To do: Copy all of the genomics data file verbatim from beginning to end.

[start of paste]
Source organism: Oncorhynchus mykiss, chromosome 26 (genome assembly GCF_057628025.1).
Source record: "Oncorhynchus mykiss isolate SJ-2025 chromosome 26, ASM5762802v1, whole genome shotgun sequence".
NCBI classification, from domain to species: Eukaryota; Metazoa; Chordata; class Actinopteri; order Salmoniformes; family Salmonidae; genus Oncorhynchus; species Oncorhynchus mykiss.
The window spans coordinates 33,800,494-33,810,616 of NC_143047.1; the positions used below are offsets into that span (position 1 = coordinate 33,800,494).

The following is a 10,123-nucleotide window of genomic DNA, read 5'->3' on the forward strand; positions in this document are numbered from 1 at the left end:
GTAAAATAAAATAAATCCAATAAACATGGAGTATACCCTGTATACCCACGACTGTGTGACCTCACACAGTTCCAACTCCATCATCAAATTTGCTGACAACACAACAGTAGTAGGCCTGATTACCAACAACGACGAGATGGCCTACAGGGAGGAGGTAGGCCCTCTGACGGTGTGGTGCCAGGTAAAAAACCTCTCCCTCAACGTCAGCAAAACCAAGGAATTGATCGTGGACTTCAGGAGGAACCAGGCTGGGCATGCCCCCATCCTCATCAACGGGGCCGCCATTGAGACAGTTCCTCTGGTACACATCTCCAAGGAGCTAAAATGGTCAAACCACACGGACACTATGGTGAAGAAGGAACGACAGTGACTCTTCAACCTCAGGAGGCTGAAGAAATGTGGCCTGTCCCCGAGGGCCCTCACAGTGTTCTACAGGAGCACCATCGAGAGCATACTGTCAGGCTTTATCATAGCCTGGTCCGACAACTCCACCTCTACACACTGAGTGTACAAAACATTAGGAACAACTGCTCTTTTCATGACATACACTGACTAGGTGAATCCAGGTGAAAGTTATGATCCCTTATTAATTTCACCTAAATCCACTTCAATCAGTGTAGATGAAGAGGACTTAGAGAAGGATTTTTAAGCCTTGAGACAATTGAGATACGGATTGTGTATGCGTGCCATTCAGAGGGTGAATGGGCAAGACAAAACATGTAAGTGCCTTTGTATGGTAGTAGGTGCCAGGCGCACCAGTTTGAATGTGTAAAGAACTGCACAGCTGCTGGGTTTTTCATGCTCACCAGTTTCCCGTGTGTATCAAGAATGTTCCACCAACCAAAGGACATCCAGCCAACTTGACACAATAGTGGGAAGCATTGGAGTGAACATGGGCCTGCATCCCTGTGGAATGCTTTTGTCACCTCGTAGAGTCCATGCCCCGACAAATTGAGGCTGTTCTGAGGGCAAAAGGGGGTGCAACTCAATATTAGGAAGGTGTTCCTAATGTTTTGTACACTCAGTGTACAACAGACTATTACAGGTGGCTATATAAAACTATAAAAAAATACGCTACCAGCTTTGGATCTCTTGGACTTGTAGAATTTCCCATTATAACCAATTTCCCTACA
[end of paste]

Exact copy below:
Source organism: Oncorhynchus mykiss, chromosome 26 (genome assembly GCF_057628025.1).
Source record: "Oncorhynchus mykiss isolate SJ-2025 chromosome 26, ASM5762802v1, whole genome shotgun sequence".
NCBI classification, from domain to species: Eukaryota; Metazoa; Chordata; class Actinopteri; order Salmoniformes; family Salmonidae; genus Oncorhynchus; species Oncorhynchus mykiss.
The window spans coordinates 33,800,494-33,810,616 of NC_143047.1; the positions used below are offsets into that span (position 1 = coordinate 33,800,494).

The following is a 10,123-nucleotide window of genomic DNA, read 5'->3' on the forward strand; positions in this document are numbered from 1 at the left end:
GTAAAATAAAATAAATCCAATAAACATGGAGTATACCCTGTATACCCACGACTGTGTGACCTCACACAGTTCCAACTCCATCATCAAATTTGCTGACAACACAACAGTAGTAGGCCTGATTACCAACAACGACGAGATGGCCTACAGGGAGGAGGTAGGCCCTCTGACGGTGTGGTGCCAGGTAAAAAACCTCTCCCTCAACGTCAGCAAAACCAAGGAATTGATCGTGGACTTCAGGAGGAACCAGGCTGGGCATGCCCCCATCCTCATCAACGGGGCCGCCATTGAGACAGTTCCTCTGGTACACATCTCCAAGGAGCTAAAATGGTCAAACCACACGGACACTATGGTGAAGAAGGAACGACAGTGACTCTTCAACCTCAGGAGGCTGAAGAAATGTGGCCTGTCCCCGAGGGCCCTCACAGTGTTCTACAGGAGCACCATCGAGAGCATACTGTCAGGCTTTATCATAGCCTGGTCCGACAACTCCACCTCTACACACTGAGTGTACAAAACATTAGGAACAACTGCTCTTTTCATGACATACACTGACTAGGTGAATCCAGGTGAAAGTTATGATCCCTTATTAATTTCACCTAAATCCACTTCAATCAGTGTAGATGAAGAGGACTTAGAGAAGGATTTTTAAGCCTTGAGACAATTGAGATACGGATTGTGTATGCGTGCCATTCAGAGGGTGAATGGGCAAGACAAAACATGTAAGTGCCTTTGTATGGTAGTAGGTGCCAGGCGCACCAGTTTGAATGTGTAAAGAACTGCACAGCTGCTGGGTTTTTCATGCTCACCAGTTTCCCGTGTGTATCAAGAATGTTCCACCAACCAAAGGACATCCAGCCAACTTGACACAATAGTGGGAAGCATTGGAGTGAACATGGGCCTGCATCCCTGTGGAATGCTTTTGTCACCTCGTAGAGTCCATGCCCCGACAAATTGAGGCTGTTCTGAGGGCAAAAGGGGGTGCAACTCAATATTAGGAAGGTGTTCCTAATGTTTTGTACACTCAGTGTACAACAGACTATTACAGGTGGCTATATAAAACTATAAAAAAATACGCTACCAGCTTTGGATCTCTTGGACTTGTAGAATTTCCCATTATAACCAATTTCCCTACA